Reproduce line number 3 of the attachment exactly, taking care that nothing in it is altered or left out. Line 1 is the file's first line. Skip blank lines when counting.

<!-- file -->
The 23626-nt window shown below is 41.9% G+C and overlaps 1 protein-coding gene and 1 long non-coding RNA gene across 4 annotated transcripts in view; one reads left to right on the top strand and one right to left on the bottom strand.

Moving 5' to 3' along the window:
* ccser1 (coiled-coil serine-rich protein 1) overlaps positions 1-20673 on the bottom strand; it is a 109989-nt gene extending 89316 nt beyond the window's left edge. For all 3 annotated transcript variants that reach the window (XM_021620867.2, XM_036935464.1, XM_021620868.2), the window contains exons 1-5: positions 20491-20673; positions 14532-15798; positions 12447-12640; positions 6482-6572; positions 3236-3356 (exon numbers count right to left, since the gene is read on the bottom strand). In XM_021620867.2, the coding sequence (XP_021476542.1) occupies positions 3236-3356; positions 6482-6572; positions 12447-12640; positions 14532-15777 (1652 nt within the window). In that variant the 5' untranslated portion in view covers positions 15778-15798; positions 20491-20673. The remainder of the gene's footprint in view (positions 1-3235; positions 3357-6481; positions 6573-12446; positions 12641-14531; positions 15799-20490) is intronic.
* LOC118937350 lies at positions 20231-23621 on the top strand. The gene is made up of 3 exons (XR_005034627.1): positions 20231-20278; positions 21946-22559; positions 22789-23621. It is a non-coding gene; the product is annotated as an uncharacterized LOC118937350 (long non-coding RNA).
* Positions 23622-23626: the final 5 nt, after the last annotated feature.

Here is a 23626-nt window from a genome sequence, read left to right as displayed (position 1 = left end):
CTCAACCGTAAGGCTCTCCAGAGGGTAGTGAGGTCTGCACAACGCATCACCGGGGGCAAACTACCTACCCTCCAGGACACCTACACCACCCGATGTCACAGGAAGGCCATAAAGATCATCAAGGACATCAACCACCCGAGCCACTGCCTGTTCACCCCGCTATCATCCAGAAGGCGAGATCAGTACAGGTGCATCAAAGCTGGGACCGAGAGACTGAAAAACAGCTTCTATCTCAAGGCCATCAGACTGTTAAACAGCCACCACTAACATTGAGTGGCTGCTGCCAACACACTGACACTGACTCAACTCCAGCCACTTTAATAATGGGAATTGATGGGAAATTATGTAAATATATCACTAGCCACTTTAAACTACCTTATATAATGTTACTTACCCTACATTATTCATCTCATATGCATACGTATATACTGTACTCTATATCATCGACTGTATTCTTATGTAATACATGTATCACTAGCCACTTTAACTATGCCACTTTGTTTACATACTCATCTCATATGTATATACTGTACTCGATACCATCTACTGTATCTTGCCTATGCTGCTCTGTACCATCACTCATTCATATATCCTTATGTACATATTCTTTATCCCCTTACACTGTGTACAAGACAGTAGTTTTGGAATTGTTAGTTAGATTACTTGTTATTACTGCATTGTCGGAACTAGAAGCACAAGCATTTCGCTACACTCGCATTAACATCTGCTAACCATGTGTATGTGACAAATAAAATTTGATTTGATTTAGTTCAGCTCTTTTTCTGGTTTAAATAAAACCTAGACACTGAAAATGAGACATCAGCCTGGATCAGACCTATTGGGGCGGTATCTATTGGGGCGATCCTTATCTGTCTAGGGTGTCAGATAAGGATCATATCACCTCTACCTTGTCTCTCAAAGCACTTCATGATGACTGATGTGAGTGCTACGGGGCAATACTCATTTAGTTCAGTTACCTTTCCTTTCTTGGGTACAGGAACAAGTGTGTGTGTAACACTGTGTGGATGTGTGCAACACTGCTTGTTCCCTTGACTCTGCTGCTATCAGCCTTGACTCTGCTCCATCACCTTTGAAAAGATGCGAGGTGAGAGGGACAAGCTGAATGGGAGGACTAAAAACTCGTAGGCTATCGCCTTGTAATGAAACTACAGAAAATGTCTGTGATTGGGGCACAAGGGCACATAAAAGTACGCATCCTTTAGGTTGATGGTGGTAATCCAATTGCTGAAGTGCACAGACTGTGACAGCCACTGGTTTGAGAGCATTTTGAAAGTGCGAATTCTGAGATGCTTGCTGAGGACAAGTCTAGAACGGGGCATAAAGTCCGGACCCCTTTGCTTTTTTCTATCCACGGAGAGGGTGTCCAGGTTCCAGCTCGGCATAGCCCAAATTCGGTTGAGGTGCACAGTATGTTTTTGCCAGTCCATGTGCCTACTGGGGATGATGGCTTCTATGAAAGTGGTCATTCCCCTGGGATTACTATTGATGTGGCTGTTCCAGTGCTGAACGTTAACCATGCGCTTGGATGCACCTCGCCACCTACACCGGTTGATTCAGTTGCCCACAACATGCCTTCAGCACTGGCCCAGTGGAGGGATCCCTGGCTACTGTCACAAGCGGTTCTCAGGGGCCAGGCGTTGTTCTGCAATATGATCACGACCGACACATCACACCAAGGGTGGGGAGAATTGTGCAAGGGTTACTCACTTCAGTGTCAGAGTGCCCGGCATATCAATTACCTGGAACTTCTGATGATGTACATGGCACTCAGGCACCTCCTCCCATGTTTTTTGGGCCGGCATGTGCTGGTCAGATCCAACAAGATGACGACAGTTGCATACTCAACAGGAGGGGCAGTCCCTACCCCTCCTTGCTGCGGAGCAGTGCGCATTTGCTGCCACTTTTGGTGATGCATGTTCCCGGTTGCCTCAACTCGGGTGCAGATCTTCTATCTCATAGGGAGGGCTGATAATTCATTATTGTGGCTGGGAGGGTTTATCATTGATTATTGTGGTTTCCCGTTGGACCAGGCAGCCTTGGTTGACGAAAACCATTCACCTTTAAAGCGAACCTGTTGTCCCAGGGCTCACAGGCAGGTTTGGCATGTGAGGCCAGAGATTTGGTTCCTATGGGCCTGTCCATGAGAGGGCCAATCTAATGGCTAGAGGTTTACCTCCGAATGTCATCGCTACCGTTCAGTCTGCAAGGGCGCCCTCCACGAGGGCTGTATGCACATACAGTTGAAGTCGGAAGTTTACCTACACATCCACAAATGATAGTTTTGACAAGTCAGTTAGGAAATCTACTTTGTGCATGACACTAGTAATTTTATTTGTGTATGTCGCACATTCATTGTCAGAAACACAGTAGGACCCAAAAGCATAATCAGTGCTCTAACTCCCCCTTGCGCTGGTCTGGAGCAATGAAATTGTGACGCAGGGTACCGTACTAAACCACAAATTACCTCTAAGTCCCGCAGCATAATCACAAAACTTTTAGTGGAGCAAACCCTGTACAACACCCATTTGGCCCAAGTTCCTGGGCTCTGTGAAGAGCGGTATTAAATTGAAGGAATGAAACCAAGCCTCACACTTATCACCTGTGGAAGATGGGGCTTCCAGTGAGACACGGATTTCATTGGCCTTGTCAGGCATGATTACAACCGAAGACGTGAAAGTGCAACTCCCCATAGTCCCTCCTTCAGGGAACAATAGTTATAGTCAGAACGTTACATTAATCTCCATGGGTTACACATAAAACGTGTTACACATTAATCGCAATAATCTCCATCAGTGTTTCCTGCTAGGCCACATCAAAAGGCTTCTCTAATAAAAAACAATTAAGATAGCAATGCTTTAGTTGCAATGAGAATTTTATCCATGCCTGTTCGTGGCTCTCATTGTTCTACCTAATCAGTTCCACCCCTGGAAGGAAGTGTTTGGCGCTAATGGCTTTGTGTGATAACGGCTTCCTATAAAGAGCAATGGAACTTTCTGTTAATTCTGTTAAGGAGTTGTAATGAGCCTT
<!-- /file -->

* ccser1 (coiled-coil serine-rich protein 1) overlaps positions 1-20673 on the bottom strand; it is a 109989-nt gene extending 89316 nt beyond the window's left edge. For all 3 annotated transcript variants that reach the window (XM_021620867.2, XM_036935464.1, XM_021620868.2), the window contains exons 1-5: positions 20491-20673; positions 14532-15798; positions 12447-12640; positions 6482-6572; positions 3236-3356 (exon numbers count right to left, since the gene is read on the bottom strand). In XM_021620867.2, the coding sequence (XP_021476542.1) occupies positions 3236-3356; positions 6482-6572; positions 12447-12640; positions 14532-15777 (1652 nt within the window). In that variant the 5' untranslated portion in view covers positions 15778-15798; positions 20491-20673. The remainder of the gene's footprint in view (positions 1-3235; positions 3357-6481; positions 6573-12446; positions 12641-14531; positions 15799-20490) is intronic.